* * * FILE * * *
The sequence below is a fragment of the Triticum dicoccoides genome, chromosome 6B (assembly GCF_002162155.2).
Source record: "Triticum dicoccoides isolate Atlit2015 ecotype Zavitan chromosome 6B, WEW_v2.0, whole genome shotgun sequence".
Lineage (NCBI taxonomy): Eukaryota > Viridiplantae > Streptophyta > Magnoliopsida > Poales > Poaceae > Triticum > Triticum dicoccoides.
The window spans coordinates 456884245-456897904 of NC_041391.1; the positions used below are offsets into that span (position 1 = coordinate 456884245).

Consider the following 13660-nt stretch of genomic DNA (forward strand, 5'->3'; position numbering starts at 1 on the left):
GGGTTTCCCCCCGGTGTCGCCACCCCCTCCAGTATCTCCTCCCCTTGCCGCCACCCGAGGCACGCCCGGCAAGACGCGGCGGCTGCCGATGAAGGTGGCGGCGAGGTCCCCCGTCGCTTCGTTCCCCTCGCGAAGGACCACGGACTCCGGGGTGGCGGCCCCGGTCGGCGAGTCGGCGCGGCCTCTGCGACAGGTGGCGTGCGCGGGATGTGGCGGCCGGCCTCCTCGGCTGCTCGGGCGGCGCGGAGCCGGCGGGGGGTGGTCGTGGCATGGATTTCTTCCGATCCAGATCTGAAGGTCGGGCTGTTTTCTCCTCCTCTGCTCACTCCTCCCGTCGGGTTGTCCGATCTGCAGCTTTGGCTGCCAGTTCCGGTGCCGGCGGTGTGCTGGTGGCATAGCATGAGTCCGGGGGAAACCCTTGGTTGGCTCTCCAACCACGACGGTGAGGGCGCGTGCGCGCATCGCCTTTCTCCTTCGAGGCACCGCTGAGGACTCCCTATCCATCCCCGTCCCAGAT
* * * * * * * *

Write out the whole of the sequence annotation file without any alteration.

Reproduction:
The sequence below is a fragment of the Triticum dicoccoides genome, chromosome 6B (assembly GCF_002162155.2).
Source record: "Triticum dicoccoides isolate Atlit2015 ecotype Zavitan chromosome 6B, WEW_v2.0, whole genome shotgun sequence".
Lineage (NCBI taxonomy): Eukaryota > Viridiplantae > Streptophyta > Magnoliopsida > Poales > Poaceae > Triticum > Triticum dicoccoides.
The window spans coordinates 456884245-456897904 of NC_041391.1; the positions used below are offsets into that span (position 1 = coordinate 456884245).

Consider the following 13660-nt stretch of genomic DNA (forward strand, 5'->3'; position numbering starts at 1 on the left):
GGGTTTCCCCCCGGTGTCGCCACCCCCTCCAGTATCTCCTCCCCTTGCCGCCACCCGAGGCACGCCCGGCAAGACGCGGCGGCTGCCGATGAAGGTGGCGGCGAGGTCCCCCGTCGCTTCGTTCCCCTCGCGAAGGACCACGGACTCCGGGGTGGCGGCCCCGGTCGGCGAGTCGGCGCGGCCTCTGCGACAGGTGGCGTGCGCGGGATGTGGCGGCCGGCCTCCTCGGCTGCTCGGGCGGCGCGGAGCCGGCGGGGGGTGGTCGTGGCATGGATTTCTTCCGATCCAGATCTGAAGGTCGGGCTGTTTTCTCCTCCTCTGCTCACTCCTCCCGTCGGGTTGTCCGATCTGCAGCTTTGGCTGCCAGTTCCGGTGCCGGCGGTGTGCTGGTGGCATAGCATGAGTCCGGGGGAAACCCTTGGTTGGCTCTCCAACCACGACGGTGAGGGCGCGTGCGCGCATCGCCTTTCTCCTTCGAGGCACCGCTGAGGACTCCCTATCCATCCCCGTCCCAGAT